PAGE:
When should static_cast, dynamic_cast, const_cast and reinterpret_cast be used?

static_cast vs reinterpret_cast pointer
static_cast vs dynamic_cast
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static_cast<char
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static_cast<int to char
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static_cast c++ int to string

What are the proper uses of:

  • static_cast
  • dynamic_cast
  • const_cast
  • reinterpret_cast
  • C-style cast (type)value
  • Function-style cast type(value)

How does one decide which to use in which specific cases?


When should static_cast, dynamic_cast, const_cast , const_castcan be used to remove or add const to a variable. static_cast, dynamic_cast, const_cast and reinterpret_cast be used in C++?. You should use it in cases like converting float to int, char to int, etc. dynamic_cast. This cast is used for handling polymorphism. You only need to use it when you're casting to a derived class. This is exclusively to be used in inheritence when you cast from base class to derived class. reinterpret_cast. This is the trickiest to use.


Use dynamic_cast for converting pointers/references within an inheritance hierarchy.

Use static_cast for ordinary type conversions.

Use reinterpret_cast for low-level reinterpreting of bit patterns. Use with extreme caution.

Use const_cast for casting away const/volatile. Avoid this unless you are stuck using a const-incorrect API.

[PDF] When should static_cast, dynamic_cast, const_cast and , reinterpret_cast should be used to cast a number to pointer or viceversa: int a = 18;; int* p  You should use it in cases like converting float to int, char to int, etc. dynamic_cast. This cast is used for handling polymorphism. You only need to use it when you're casting to a derived class. This is exclusively to be used in inheritance when you cast from base class to derived class. reinterpret_cast. This is the trickiest to use.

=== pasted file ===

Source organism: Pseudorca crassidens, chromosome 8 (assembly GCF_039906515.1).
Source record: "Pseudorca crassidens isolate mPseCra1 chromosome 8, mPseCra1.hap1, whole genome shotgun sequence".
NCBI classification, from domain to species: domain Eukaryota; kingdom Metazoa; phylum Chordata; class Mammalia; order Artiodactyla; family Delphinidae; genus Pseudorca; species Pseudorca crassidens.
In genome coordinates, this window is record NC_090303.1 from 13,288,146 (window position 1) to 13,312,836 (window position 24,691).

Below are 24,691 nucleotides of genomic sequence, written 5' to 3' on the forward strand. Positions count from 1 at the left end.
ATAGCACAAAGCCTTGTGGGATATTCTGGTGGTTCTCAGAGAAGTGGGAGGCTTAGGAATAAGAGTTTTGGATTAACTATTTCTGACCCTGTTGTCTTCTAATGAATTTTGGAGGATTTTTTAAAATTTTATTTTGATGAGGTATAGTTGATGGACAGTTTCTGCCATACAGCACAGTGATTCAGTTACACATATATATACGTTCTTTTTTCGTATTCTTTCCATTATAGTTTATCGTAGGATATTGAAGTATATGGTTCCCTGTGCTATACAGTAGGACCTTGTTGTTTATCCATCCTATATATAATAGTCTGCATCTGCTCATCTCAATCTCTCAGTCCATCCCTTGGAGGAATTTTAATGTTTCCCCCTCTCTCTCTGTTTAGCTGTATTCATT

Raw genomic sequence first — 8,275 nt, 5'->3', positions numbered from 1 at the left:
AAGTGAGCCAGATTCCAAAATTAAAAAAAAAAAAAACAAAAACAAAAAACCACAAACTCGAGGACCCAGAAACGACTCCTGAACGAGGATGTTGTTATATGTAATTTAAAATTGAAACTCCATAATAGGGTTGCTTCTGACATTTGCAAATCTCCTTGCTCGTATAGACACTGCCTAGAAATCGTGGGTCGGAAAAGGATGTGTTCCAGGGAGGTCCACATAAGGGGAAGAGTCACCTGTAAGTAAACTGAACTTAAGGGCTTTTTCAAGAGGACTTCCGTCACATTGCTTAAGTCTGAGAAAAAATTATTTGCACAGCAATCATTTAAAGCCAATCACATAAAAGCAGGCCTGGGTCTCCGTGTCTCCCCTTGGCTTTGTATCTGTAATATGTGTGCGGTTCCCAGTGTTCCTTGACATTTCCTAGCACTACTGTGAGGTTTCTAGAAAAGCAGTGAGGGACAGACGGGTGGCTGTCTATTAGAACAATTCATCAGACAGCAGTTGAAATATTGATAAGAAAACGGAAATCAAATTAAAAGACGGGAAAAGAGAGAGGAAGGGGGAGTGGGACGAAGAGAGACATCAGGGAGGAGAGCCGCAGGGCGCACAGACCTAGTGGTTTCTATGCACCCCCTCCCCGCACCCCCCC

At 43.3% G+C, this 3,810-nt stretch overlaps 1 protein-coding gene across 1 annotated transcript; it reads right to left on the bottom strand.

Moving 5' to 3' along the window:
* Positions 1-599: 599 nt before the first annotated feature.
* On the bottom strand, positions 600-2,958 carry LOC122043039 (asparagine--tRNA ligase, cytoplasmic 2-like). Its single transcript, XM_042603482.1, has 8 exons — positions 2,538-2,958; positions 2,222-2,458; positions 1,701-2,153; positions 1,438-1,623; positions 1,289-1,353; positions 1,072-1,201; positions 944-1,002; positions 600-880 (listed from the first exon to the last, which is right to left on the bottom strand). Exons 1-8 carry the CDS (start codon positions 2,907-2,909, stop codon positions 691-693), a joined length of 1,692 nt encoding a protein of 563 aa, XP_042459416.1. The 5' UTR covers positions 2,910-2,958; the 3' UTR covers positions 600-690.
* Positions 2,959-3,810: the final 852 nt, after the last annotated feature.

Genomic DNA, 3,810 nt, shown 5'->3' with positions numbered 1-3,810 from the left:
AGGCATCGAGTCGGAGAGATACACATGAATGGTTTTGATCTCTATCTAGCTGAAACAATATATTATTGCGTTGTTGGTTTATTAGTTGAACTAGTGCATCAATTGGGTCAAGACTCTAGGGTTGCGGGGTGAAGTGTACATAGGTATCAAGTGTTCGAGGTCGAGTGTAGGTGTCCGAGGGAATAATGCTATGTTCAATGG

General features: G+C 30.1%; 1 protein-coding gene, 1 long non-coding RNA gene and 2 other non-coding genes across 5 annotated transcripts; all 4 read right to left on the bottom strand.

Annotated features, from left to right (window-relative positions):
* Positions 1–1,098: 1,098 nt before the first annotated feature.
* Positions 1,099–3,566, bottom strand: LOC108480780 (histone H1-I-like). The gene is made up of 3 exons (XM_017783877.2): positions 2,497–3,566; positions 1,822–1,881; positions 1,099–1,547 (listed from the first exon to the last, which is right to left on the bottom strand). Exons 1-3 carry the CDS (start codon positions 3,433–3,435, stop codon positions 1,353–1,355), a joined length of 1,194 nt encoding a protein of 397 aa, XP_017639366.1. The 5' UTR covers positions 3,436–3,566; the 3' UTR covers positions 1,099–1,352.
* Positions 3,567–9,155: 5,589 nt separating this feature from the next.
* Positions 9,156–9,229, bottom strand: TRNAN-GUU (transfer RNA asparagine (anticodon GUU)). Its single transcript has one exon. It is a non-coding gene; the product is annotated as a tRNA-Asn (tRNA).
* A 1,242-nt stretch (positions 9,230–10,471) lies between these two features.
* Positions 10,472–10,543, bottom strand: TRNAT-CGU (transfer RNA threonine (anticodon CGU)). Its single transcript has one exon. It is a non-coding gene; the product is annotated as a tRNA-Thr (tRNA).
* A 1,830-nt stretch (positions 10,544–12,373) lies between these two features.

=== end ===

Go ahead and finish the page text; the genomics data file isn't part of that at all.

(A lot of theoretical and conceptual explanation has been given above)

Below are some of the practical examples when I used static_cast, dynamic_cast, const_cast, reinterpret_cast.

(Also referes this to understand the explaination : http://www.cplusplus.com/doc/tutorial/typecasting/)

static_cast :

OnEventData(void* pData)

{
  ......

  //  pData is a void* pData, 

  //  EventData is a structure e.g. 
  //  typedef struct _EventData {
  //  std::string id;
  //  std:: string remote_id;
  //  } EventData;

  // On Some Situation a void pointer *pData
  // has been static_casted as 
  // EventData* pointer 

  EventData *evtdata = static_cast<EventData*>(pData);
  .....
}

dynamic_cast :

void DebugLog::OnMessage(Message *msg)
{
    static DebugMsgData *debug;
    static XYZMsgData *xyz;

    if(debug = dynamic_cast<DebugMsgData*>(msg->pdata)){
        // debug message
    }
    else if(xyz = dynamic_cast<XYZMsgData*>(msg->pdata)){
        // xyz message
    }
    else/* if( ... )*/{
        // ...
    }
}

const_cast :

// *Passwd declared as a const

const unsigned char *Passwd


// on some situation it require to remove its constness

const_cast<unsigned char*>(Passwd)

reinterpret_cast :

typedef unsigned short uint16;

// Read Bytes returns that 2 bytes got read. 

bool ByteBuffer::ReadUInt16(uint16& val) {
  return ReadBytes(reinterpret_cast<char*>(&val), 2);
}